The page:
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January 1997

Depression During Mania: Treatment Response to Lithium or Divalproex

Author Affiliations

From the Department of Psychiatry, University of Texas Medical School at Houston (Drs Swann and Dilsaver); the Department of Psychiatry, University of Texas Health Science Center at San Antonio (Dr Bowden); Abbott Laboratories Inc, North Chicago, Ill (Dr Morris); the Department of Psychiatry, Case Western Reserve University, Cleveland, Ohio (Dr Calabrese); the Department of Psychiatry, University of Texas Southwestern Medical School at Dallas (Dr Petty); the Department of Psychiatry, University of Indiana School of Medicine, Indianapolis (Dr Small); and the Department of Psychiatry, University of Illinois at Chicago (Dr Davis).

Arch Gen Psychiatry. 1997;54(1):37-42. doi:10.1001/archpsyc.1997.01830130041008

Background:  Little information exists from controlled studies about clinical characteristics that predict treatment response in mania. The presence of depressive symptoms during manic episodes may be associated with poor response to psychopharmacological treatments. This is an investigation of the relation between depressive symptoms and treatment response in acute manic episodes.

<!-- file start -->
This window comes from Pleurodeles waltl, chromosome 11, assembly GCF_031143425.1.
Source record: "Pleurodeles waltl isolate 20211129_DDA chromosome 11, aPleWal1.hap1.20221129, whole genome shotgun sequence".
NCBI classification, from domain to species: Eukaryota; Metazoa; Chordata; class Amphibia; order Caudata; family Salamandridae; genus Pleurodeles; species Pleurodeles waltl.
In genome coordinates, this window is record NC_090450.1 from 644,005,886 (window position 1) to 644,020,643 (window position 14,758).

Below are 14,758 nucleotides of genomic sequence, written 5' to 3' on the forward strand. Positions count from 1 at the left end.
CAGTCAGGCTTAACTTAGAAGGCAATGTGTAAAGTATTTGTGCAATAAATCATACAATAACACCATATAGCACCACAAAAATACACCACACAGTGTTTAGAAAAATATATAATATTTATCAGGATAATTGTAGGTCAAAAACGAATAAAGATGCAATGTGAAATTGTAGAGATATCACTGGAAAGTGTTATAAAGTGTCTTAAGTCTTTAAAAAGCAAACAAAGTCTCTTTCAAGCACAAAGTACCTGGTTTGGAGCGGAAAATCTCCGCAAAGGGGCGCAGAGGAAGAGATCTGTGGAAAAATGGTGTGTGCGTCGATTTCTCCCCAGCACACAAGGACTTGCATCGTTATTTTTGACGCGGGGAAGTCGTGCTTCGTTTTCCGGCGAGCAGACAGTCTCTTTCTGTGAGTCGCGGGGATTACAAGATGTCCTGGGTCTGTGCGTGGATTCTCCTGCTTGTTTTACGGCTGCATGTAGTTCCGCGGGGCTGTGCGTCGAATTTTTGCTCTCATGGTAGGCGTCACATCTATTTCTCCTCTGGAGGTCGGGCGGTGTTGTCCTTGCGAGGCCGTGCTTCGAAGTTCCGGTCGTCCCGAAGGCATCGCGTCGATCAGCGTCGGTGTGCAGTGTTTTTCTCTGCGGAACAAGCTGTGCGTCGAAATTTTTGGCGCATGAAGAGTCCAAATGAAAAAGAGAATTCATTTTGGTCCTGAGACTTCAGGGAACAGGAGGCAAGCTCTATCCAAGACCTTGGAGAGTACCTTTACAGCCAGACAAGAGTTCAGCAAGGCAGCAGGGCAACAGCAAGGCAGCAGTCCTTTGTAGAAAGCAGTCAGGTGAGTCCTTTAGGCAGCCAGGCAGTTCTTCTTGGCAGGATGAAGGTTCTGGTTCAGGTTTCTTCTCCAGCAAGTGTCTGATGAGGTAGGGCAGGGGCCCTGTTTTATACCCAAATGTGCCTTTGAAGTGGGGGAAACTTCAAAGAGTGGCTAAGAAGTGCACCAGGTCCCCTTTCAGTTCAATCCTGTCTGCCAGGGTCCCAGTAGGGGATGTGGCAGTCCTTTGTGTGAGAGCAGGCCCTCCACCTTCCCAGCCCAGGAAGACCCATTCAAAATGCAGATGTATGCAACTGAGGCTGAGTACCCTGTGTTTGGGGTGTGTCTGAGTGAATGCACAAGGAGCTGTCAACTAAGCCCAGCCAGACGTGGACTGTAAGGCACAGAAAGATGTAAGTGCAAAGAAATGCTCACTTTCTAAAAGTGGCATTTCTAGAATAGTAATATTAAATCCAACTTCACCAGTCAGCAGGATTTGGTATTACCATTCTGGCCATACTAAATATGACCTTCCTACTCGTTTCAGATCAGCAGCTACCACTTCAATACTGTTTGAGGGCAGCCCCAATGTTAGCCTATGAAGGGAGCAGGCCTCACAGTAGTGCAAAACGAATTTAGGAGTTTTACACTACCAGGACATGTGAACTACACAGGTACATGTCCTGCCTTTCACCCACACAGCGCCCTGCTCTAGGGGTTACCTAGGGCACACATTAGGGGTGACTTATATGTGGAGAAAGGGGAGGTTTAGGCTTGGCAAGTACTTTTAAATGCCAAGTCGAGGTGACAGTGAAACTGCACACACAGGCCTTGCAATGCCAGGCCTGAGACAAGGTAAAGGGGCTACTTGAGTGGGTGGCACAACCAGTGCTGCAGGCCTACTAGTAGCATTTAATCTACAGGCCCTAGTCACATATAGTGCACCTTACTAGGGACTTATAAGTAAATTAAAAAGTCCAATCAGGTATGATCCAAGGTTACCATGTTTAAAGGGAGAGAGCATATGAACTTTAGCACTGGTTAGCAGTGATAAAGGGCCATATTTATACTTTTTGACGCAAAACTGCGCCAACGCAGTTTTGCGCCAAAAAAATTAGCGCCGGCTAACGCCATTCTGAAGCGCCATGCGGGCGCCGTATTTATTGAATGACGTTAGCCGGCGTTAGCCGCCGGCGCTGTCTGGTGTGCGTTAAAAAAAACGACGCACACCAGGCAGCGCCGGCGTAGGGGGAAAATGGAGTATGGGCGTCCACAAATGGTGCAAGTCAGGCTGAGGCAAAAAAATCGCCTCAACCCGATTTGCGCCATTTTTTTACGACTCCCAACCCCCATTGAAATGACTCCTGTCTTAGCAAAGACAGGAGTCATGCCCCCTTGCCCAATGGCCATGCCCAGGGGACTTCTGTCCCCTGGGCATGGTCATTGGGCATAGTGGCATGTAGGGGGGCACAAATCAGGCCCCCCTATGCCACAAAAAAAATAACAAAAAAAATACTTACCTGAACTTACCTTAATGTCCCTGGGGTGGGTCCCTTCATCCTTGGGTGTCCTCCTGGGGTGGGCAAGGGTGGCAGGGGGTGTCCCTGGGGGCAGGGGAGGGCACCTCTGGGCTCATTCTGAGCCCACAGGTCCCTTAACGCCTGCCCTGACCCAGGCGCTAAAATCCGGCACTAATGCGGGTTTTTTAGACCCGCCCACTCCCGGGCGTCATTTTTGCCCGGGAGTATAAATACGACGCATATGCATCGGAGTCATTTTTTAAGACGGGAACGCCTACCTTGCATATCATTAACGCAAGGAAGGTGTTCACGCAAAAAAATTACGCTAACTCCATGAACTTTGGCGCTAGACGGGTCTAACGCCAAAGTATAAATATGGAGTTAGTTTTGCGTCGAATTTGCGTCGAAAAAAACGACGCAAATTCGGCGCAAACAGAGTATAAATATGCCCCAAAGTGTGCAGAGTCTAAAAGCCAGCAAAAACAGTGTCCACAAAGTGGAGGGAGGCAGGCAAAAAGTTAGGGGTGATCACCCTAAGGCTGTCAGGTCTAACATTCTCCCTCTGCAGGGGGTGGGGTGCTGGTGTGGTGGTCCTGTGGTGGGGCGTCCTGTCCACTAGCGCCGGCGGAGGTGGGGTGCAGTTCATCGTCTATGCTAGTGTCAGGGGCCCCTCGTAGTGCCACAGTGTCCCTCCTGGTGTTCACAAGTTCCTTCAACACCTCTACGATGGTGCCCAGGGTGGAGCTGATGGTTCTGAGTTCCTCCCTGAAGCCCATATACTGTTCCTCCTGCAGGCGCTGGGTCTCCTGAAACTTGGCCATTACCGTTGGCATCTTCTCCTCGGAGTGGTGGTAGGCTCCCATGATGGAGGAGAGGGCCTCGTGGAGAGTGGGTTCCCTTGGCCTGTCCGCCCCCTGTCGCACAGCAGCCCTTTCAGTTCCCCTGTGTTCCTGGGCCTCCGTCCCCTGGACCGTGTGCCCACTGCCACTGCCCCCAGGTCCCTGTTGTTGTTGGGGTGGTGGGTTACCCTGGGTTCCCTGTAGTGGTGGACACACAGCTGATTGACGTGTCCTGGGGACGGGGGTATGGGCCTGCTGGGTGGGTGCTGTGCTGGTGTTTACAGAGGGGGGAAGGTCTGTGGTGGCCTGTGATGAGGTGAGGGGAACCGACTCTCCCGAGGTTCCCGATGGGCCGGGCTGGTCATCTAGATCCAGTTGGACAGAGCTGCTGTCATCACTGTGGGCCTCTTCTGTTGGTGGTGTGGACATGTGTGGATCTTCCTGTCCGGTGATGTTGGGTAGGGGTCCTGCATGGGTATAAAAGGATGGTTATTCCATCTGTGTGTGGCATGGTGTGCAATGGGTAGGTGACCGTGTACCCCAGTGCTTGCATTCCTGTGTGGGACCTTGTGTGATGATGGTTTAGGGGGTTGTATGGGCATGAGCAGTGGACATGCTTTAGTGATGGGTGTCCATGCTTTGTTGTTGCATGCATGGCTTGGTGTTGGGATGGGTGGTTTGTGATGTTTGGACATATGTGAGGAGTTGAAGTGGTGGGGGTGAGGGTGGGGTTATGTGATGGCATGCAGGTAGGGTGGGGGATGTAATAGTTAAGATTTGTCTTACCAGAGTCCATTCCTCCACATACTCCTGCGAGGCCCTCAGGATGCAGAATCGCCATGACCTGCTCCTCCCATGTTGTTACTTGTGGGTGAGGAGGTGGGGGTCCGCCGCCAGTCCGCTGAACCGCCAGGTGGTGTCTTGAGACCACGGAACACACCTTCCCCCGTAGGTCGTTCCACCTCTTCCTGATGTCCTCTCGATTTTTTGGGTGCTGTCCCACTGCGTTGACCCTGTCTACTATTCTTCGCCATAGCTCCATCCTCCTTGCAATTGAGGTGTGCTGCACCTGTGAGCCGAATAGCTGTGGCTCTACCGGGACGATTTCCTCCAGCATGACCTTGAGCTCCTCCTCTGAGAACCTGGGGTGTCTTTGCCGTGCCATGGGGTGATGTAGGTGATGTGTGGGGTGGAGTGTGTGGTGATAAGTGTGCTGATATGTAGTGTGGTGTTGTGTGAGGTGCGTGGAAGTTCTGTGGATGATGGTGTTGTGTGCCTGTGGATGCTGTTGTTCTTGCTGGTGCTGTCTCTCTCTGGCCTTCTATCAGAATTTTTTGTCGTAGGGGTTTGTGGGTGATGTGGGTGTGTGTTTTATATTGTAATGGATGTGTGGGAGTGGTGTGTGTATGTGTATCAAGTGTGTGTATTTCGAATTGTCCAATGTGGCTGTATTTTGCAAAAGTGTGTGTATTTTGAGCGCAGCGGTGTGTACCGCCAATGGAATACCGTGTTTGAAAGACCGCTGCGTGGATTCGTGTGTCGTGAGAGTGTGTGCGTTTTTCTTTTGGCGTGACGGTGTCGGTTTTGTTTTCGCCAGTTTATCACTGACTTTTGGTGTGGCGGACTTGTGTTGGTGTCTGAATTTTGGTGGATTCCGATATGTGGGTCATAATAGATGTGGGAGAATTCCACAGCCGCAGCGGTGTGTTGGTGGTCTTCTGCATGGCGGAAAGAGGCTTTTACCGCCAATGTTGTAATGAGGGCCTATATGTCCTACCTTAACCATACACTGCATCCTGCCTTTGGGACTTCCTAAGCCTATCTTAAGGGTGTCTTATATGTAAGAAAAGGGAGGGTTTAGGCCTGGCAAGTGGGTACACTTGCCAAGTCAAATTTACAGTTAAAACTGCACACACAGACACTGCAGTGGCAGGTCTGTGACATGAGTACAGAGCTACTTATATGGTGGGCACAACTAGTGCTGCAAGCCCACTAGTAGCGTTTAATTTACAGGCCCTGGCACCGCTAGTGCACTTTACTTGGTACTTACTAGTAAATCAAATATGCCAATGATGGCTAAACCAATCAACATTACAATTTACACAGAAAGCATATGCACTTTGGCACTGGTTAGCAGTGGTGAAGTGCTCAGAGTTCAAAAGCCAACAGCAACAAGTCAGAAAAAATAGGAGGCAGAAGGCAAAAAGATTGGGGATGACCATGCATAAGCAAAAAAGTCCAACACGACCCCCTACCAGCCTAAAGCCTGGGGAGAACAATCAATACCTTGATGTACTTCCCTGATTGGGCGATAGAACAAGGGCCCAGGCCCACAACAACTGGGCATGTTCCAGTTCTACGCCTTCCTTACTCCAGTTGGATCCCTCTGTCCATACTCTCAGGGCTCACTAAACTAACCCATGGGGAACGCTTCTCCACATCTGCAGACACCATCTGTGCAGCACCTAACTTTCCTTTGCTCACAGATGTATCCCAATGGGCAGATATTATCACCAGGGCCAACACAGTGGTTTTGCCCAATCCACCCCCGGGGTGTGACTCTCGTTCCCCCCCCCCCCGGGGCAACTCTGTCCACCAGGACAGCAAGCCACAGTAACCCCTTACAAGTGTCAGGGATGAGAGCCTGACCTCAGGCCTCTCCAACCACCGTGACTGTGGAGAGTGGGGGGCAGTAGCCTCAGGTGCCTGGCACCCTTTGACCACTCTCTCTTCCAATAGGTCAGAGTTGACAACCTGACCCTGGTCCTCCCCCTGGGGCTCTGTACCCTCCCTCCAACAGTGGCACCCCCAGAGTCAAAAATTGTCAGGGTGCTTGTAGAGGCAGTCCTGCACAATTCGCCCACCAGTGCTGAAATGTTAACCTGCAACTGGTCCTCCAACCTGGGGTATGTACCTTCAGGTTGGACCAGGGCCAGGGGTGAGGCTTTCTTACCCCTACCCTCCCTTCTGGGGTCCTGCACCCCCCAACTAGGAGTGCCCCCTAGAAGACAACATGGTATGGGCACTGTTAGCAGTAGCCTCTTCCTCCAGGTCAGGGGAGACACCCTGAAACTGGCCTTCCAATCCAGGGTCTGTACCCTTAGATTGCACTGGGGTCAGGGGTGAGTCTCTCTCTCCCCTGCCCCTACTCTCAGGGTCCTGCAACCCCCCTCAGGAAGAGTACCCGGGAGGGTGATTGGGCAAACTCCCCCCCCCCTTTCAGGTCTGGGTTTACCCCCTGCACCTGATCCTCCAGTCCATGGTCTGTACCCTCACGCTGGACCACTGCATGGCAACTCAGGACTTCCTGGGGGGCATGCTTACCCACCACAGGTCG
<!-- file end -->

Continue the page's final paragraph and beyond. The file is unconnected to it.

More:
Methods and Design:  In a parallel-group, doubleblind study, 179 patients hospitalized for acute manic episodes were randomized to receive divalproex sodium, lithium carbonate, or placebo (ratio, 2:1:2). The study was carried out at 9 academic medical centers. Patients had comprehensive evaluations of behavior and symptoms before and during 3 weeks of treatment. The primary outcome measure, change in mania factor scores derived from the Schedule for Affective Disorders and Schizophrenia: Change Version, was compared in pa- tients with and without depressive symptoms at baseline according to nurse- or physician-rated scales.

Results:  Depressive symptoms were associated with poor antimanic response to lithium and with better response to divalproex. This was not due to differences in overall severity of illness, substance abuse, gender, age, or history.

Conclusions:  These data suggest that even a modest level of pretreatment depression-related symptoms is a robust predictor of lithium nonresponse, and is associated with better response to divalproex. Although their overall efficacy in acute mania is similar, lithium and divalproex may be most effective in clinically and biologically distinct groups of patients.

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